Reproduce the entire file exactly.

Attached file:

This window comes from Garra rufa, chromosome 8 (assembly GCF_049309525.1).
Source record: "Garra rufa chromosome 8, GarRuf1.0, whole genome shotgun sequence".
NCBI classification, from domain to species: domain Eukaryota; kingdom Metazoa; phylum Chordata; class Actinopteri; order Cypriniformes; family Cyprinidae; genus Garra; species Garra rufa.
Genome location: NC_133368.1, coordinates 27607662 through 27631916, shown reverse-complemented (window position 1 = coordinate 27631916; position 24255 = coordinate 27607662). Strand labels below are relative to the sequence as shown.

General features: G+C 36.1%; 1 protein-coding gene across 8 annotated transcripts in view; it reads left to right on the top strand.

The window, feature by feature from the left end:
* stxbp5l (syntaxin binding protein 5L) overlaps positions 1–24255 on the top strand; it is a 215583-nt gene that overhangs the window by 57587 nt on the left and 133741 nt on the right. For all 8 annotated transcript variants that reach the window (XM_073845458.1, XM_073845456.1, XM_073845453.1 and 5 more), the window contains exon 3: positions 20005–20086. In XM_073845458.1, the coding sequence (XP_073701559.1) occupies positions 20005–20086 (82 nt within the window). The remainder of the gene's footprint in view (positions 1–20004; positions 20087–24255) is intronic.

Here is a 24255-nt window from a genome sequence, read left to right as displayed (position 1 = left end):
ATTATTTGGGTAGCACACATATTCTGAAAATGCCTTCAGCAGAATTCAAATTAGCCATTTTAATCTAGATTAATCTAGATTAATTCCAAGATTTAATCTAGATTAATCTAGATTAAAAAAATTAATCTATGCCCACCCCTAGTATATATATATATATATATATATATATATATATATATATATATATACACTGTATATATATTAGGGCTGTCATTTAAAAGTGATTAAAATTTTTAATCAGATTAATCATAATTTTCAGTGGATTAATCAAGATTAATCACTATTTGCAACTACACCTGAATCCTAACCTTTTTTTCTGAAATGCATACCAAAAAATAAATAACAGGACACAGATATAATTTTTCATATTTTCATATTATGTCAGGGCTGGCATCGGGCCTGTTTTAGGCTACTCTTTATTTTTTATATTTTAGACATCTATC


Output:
This window comes from Garra rufa, chromosome 8 (assembly GCF_049309525.1).
Source record: "Garra rufa chromosome 8, GarRuf1.0, whole genome shotgun sequence".
NCBI classification, from domain to species: domain Eukaryota; kingdom Metazoa; phylum Chordata; class Actinopteri; order Cypriniformes; family Cyprinidae; genus Garra; species Garra rufa.
Genome location: NC_133368.1, coordinates 27607662 through 27631916, shown reverse-complemented (window position 1 = coordinate 27631916; position 24255 = coordinate 27607662). Strand labels below are relative to the sequence as shown.

General features: G+C 36.1%; 1 protein-coding gene across 8 annotated transcripts in view; it reads left to right on the top strand.

The window, feature by feature from the left end:
* stxbp5l (syntaxin binding protein 5L) overlaps positions 1–24255 on the top strand; it is a 215583-nt gene that overhangs the window by 57587 nt on the left and 133741 nt on the right. For all 8 annotated transcript variants that reach the window (XM_073845458.1, XM_073845456.1, XM_073845453.1 and 5 more), the window contains exon 3: positions 20005–20086. In XM_073845458.1, the coding sequence (XP_073701559.1) occupies positions 20005–20086 (82 nt within the window). The remainder of the gene's footprint in view (positions 1–20004; positions 20087–24255) is intronic.

Here is a 24255-nt window from a genome sequence, read left to right as displayed (position 1 = left end):
ATTATTTGGGTAGCACACATATTCTGAAAATGCCTTCAGCAGAATTCAAATTAGCCATTTTAATCTAGATTAATCTAGATTAATTCCAAGATTTAATCTAGATTAATCTAGATTAAAAAAATTAATCTATGCCCACCCCTAGTATATATATATATATATATATATATATATATATATATATATATATACACTGTATATATATTAGGGCTGTCATTTAAAAGTGATTAAAATTTTTAATCAGATTAATCATAATTTTCAGTGGATTAATCAAGATTAATCACTATTTGCAACTACACCTGAATCCTAACCTTTTTTTCTGAAATGCATACCAAAAAATAAATAACAGGACACAGATATAATTTTTCATATTTTCATATTATGTCAGGGCTGGCATCGGGCCTGTTTTAGGCTACTCTTTATTTTTTATATTTTAGACATCTATC